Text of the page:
Risk and control issues are increasingly attributed to cultural weaknesses – especially in the financial services sector. But do we really understand what we mean when we talk about culture, not just what it is but what are its drivers?
This course will examine what we mean by culture, sub-culture and how this differs from behaviour. It will equip audit teams with an ability to critically evaluate those who want to argue that culture can be “bottled and managed” through surveys and discussion groups, highlighting how easy it could be for audit to get “drawn in” to cultural blind-spots, which might limit its ability to be truly independent and objective in this important but complex area.
The course will discuss good practice approaches to tackling culture through enhancing root cause analysis and watching behaviours during assignments, and will also highlight pitfalls including underestimating the criteria for any audit of culture and the political dimensions of any work in culture.
Who should attend?
Heads of internal audit and audit managers.
What will I learn?
Upon completion you will be able to:
- understand key guidance concerning internal audit's role in looking at culture
- understand the psychological and systemic drivers that create culture, sub-cultures and individual behaviours
- understand the many different ways to approach an analysis of culture (including measuring management attitudes to audit) and the benefits and pitfalls of each
- start to deepen your understanding of your organisation’s culture and your audit team culture and how this can and will affect your approach to auditing culture in your own organisation.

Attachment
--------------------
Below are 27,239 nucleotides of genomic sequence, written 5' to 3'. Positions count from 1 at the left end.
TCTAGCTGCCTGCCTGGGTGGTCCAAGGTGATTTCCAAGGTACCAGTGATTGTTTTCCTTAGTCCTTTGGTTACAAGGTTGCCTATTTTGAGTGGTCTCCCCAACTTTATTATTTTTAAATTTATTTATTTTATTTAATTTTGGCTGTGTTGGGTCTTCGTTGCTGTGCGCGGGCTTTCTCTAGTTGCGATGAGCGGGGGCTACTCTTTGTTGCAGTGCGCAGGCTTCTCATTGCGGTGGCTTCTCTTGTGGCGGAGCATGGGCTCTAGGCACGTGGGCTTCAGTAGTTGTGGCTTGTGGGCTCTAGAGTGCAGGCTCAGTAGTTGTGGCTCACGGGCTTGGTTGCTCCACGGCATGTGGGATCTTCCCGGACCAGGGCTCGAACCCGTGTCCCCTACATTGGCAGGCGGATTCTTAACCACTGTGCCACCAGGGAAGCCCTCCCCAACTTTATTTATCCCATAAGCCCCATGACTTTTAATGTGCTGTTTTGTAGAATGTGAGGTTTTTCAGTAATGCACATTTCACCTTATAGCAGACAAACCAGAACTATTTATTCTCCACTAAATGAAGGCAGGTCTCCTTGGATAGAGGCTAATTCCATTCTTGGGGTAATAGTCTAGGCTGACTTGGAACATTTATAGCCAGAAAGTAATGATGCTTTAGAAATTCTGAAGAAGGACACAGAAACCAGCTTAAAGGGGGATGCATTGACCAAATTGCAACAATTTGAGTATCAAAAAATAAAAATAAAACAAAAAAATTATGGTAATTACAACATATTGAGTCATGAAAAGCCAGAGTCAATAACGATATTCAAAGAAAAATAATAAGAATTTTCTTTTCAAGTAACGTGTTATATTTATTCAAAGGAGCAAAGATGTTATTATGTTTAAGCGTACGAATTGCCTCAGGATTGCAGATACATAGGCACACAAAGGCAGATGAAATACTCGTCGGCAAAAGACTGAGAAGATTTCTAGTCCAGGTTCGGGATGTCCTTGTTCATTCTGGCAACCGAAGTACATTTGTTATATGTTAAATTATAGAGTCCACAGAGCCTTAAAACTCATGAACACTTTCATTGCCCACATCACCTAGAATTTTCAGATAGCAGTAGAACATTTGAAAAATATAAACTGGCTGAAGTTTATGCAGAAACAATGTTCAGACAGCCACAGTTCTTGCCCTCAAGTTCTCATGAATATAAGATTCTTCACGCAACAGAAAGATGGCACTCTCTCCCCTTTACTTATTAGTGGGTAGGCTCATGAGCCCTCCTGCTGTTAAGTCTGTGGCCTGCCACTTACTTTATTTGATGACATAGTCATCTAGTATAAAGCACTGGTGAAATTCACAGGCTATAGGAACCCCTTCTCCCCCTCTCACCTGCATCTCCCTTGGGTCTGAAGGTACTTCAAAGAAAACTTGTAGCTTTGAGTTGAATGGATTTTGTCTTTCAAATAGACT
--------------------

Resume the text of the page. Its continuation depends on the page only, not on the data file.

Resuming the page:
- definitions and models of culture - no one correct version - no matter what anyone tells you
Where does culture come from?
- psychological factors - individual, national, group dynamics and dealing with authority/politics
- differences between the espoused and real culture – understanding defensive routines.
Why is culture hard to measure
- what can and cannot be inferred from staff surveys
- the link between risk appetite and risk culture and the problem of finding suitable criteria when looking into cultural issues.
Chartered IIA and other guidance concerning culture
- overview of Chartered IIA, FCA etc guidance.
Practical approaches and good practices
- paying attention to audit behaviours and management attitude towards audits
- root cause analysis and culture
- practical first steps.
- recognising the limits of internal audit in this area – the risk of taking on a management role and of false assurance
- Being able to critically evaluate the strengths and weaknesses of using consultants to help you work on this area.
CPE competency areas covered
- Governance, risk and control
- Internal audit management
7 CPE points
Member: £625 + VAT
Non-member: £840 + VAT
SAVE £100 when you book this course 3 months in advance